Feeds

Julie Larson-Green: Yes, MICROSOFT is going to KILL WINDOWS

The question is: Which one?

Top three mobile application threats

Microsoft's hardware chief has given the strongest indication yet that Microsoft has too many operating systems.

"We have the Windows Phone OS. We have Windows RT and we have full Windows. We're not going to have three," Julie Larson-Green told the audience at a UBS investor event. Larson-Green looks after the "Devices and Studios Engineering Group", the part of Redmond where the Surface hardware and the Xbox games console is built.

In the yawning absence of a clear roadmap, or even a CEO for that matter, Microsoft's operating system strategy has to be inferred - a modern kind of Kremlinology.

But what we can sensibly infer is that Microsoft appears to be on a path to merge Windows RT, the subset of Windows that runs on ARM hardware, with Windows Phone, which now runs on the NT kernel and is highly portable, but runs on ARM. According to reports, only 33 per cent of the Windows Phone and Windows RT APIs are compatible today, although the goal for the next major update, "Blue", is to reach 77 per cent compatibility. According to Mary Jo Foley, full compatibility wouldn't be reached until 2015, which is still some 13 months away.

While RT is the more sophisticated API, Windows Phone appears to be winning the internal political battle, with stories suggesting it has been freed to scale up to 7-inch and 10-inch tablets.

Larson-Green reiterates the need for one full Windows and one more mobile Windows that is more locked down (the politically acceptable phrase is "turnkey", by the way):

While RT now makes much more sense if you're already a Microsoft shop, or are happy with Microsoft services such as cloud storage locker SkyDrive, it's still one of a confusing set of options for the buyer. Does Microsoft really know what RT is for?

"We do think there's a world where there is a more mobile operating system that doesn't have the risks to battery life, or the risks to security. But, it also comes at the cost of flexibility," she told the UBS audience (Word doc, web view). She sees the next "inflexion point" as coming from advances in hardware input, just as the mouse drove the adoption of GUIs, or multitouch drove the growth in smartphones and tablets.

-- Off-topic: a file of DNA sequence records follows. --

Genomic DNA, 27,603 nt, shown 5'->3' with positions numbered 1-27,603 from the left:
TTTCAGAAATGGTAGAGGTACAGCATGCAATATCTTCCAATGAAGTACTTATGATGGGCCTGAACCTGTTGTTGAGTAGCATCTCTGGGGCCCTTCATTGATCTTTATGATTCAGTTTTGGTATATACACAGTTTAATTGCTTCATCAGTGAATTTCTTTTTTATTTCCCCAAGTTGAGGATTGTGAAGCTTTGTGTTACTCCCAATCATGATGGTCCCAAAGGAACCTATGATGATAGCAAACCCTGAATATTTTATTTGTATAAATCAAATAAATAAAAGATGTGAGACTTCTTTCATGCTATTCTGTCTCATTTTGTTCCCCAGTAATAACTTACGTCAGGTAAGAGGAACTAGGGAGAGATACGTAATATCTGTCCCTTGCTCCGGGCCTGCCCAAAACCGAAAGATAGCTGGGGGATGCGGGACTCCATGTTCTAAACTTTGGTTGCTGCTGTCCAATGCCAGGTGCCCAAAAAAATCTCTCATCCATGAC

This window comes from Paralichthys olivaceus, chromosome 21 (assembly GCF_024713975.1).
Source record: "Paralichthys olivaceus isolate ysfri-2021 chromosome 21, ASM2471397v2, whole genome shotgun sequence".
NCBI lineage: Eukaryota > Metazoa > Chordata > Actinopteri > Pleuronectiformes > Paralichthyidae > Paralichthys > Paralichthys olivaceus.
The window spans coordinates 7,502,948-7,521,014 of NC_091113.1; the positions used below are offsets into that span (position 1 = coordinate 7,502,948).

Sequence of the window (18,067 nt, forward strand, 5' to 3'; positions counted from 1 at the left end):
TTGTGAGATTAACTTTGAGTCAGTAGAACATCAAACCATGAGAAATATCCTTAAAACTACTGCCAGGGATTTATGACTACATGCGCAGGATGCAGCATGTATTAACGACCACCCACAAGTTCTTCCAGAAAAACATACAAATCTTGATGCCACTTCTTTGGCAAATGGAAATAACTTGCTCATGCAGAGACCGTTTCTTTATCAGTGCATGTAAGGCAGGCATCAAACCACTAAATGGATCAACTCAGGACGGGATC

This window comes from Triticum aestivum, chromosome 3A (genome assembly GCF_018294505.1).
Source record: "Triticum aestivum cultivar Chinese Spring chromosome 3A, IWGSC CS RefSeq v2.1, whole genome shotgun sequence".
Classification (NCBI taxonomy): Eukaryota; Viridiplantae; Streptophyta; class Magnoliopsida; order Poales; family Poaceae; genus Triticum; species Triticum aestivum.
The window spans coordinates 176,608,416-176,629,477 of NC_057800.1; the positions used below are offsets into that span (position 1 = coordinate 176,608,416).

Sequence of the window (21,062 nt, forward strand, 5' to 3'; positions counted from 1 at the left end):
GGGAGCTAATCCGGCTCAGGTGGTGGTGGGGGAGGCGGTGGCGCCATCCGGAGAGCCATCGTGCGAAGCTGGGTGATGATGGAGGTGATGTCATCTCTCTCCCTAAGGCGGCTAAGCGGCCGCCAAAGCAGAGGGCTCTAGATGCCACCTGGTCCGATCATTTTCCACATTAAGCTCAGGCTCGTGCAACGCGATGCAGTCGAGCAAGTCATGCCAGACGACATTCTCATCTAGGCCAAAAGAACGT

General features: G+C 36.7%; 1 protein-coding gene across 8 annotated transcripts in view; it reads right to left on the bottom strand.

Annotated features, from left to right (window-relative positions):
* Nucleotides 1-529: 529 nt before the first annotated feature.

It's left as an exercise for the reader to decide whether this view of consumer technology evolution is accurate, or whether it's putting the cart before the horse. Larson-Green does look after hardware, so you'd expect her to arrange cart+horse in this particular order. ®

Mobile application security vulnerability report

More from The Register

next story
NO MORE ALL CAPS and other pleasures of Visual Studio 14
Unpicking a packed preview that breaks down ASP.NET
Captain Kirk sets phaser to SLAUGHTER after trying new Facebook app
William Shatner less-than-impressed by Zuck's celebrity-only app
Apple fanbois SCREAM as update BRICKS their Macbook Airs
Ragegasm spills over as firmware upgrade kills machines
Cheer up, Nokia fans. It can start making mobes again in 18 months
The real winner of the Nokia sale is *drumroll* ... Nokia
Mozilla fixes CRITICAL security holes in Firefox, urges v31 upgrade
Misc memory hazards 'could be exploited' - and guess what, one's a Javascript vuln
Put down that Oracle database patch: It could cost $23,000 per CPU
On-by-default INMEMORY tech a boon for developers ... as long as they can afford it
Google shows off new Chrome OS look
Athena springs full-grown from Chromium project's head
prev story

Whitepapers

Top three mobile application threats
Prevent sensitive data leakage over insecure channels or stolen mobile devices.
Implementing global e-invoicing with guaranteed legal certainty
Explaining the role local tax compliance plays in successful supply chain management and e-business and how leading global brands are addressing this.
Boost IT visibility and business value
How building a great service catalog relieves pressure points and demonstrates the value of IT service management.
Designing a Defense for Mobile Applications
Learn about the various considerations for defending mobile applications - from the application architecture itself to the myriad testing technologies.
Build a business case: developing custom apps
Learn how to maximize the value of custom applications by accelerating and simplifying their development.